On Tuesday, the Canadian Embassy in Berlin showed off the 1837 painting, which was recently recovered with the help of Cologne auction house Van Ham Fine Art Auctions.
A consigner had put the artwork up for sale, but after some research, officials discovered that the painting was among the estimated 400 pieces Stern lost to the Nazi regime before he fled Germany. The seller negotiated the return of the painting to the Stern estate.
Stern, a noted art collector who died in 1987, was a German Jew who was forced by the Nazis to sell or relinquish hundreds of European masterpieces from his collection in the late 1930s. He never received the revenue from the sales and eventually fled the country.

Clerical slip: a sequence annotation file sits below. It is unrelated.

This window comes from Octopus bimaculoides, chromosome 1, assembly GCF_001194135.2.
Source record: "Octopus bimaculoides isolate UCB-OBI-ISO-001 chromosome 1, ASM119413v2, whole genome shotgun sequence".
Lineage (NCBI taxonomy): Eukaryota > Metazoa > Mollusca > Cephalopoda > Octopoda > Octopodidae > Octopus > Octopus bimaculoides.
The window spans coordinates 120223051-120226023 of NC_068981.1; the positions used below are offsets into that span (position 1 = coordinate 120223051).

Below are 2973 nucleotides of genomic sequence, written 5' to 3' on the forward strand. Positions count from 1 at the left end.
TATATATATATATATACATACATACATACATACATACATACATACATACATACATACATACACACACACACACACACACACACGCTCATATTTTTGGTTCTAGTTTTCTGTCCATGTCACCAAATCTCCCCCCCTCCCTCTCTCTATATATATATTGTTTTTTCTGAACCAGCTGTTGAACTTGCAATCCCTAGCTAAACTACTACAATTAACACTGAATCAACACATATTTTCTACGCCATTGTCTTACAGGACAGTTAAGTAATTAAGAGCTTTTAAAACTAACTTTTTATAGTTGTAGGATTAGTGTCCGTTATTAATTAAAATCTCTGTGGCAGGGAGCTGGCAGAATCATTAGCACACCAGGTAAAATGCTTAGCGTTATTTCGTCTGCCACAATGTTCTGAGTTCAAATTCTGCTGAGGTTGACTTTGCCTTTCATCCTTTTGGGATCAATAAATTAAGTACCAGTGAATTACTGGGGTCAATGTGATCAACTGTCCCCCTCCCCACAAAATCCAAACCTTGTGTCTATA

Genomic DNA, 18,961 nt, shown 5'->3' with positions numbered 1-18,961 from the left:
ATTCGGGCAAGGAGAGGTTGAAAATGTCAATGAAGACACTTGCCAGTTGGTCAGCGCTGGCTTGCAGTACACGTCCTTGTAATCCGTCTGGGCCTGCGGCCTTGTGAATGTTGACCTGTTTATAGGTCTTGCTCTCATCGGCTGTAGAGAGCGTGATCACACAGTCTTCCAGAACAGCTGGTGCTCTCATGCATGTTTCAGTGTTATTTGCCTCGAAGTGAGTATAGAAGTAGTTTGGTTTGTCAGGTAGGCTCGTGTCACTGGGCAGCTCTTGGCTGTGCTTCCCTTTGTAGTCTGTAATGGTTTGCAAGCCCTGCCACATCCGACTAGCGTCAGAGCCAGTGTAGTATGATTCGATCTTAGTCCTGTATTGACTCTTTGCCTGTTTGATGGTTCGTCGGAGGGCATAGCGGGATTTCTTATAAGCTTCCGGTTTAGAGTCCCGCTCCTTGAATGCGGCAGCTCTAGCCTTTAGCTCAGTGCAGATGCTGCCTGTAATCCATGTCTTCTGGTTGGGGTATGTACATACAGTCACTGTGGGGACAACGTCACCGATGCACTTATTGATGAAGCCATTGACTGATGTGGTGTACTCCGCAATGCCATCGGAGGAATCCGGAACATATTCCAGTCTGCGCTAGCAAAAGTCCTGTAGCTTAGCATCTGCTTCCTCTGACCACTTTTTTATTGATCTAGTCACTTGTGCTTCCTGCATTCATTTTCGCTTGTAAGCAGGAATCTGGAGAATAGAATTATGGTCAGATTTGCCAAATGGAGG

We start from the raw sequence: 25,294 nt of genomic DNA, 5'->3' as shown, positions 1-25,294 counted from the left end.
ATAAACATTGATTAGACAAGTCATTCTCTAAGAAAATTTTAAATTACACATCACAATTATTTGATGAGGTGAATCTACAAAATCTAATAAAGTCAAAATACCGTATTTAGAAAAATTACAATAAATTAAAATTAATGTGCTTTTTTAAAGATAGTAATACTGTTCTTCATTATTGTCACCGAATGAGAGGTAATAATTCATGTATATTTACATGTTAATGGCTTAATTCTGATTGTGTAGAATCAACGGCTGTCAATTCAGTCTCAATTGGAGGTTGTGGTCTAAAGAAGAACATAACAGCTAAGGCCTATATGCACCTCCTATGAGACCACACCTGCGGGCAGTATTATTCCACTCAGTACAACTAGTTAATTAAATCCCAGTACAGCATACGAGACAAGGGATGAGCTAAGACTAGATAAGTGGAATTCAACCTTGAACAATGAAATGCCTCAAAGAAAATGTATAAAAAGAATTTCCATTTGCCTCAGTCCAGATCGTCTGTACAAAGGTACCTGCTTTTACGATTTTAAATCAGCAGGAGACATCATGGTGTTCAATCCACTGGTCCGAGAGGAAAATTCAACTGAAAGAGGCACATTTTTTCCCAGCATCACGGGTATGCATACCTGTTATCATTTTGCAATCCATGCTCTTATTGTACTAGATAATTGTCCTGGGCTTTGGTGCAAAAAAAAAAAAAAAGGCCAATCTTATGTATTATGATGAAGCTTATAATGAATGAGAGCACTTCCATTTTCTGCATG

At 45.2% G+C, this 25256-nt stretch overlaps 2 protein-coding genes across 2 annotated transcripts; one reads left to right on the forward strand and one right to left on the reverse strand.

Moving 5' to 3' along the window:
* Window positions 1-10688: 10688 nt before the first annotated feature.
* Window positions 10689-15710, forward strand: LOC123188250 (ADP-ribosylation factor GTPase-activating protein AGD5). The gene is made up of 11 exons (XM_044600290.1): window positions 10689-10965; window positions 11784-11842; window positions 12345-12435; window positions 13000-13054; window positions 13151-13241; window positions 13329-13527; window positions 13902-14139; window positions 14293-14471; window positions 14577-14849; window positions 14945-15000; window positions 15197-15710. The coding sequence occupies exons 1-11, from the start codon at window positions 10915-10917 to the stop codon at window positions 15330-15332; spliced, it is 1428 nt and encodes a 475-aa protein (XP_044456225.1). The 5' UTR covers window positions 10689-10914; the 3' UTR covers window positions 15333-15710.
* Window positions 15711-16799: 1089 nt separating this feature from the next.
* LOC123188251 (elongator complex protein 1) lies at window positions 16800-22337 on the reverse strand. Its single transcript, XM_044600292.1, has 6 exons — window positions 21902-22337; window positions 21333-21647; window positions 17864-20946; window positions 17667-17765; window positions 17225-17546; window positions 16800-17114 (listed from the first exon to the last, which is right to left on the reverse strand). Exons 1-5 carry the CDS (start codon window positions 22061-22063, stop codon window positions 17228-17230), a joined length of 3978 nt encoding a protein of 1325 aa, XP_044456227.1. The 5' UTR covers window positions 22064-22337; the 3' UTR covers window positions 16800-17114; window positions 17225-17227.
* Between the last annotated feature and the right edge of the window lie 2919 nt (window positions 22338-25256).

Stern left his estate to Montreal's Concordia and McGill universities as well as Hebrew University in Jerusalem. The three schools formed the Max Stern Art Restitution Project to recover his plundered collection.
The Achenbach painting is the 11th Nazi-looted artwork of Stern's that the group has recovered.
According to a German media report, another seller who had consigned a pair of paintings that also had belonged to Stern refused to negotiate. Van Ham staffers removed those works from the sale and returned them to the individual.
Over the past decade, museums, galleries and auction houses worldwide have slowly opened up to returning Nazi-looted art to rightful heirs. However, when the disputed artworks are in private hands and turn up for auction, heirs must sometimes resort to lawsuits and mediation with current owners for their return.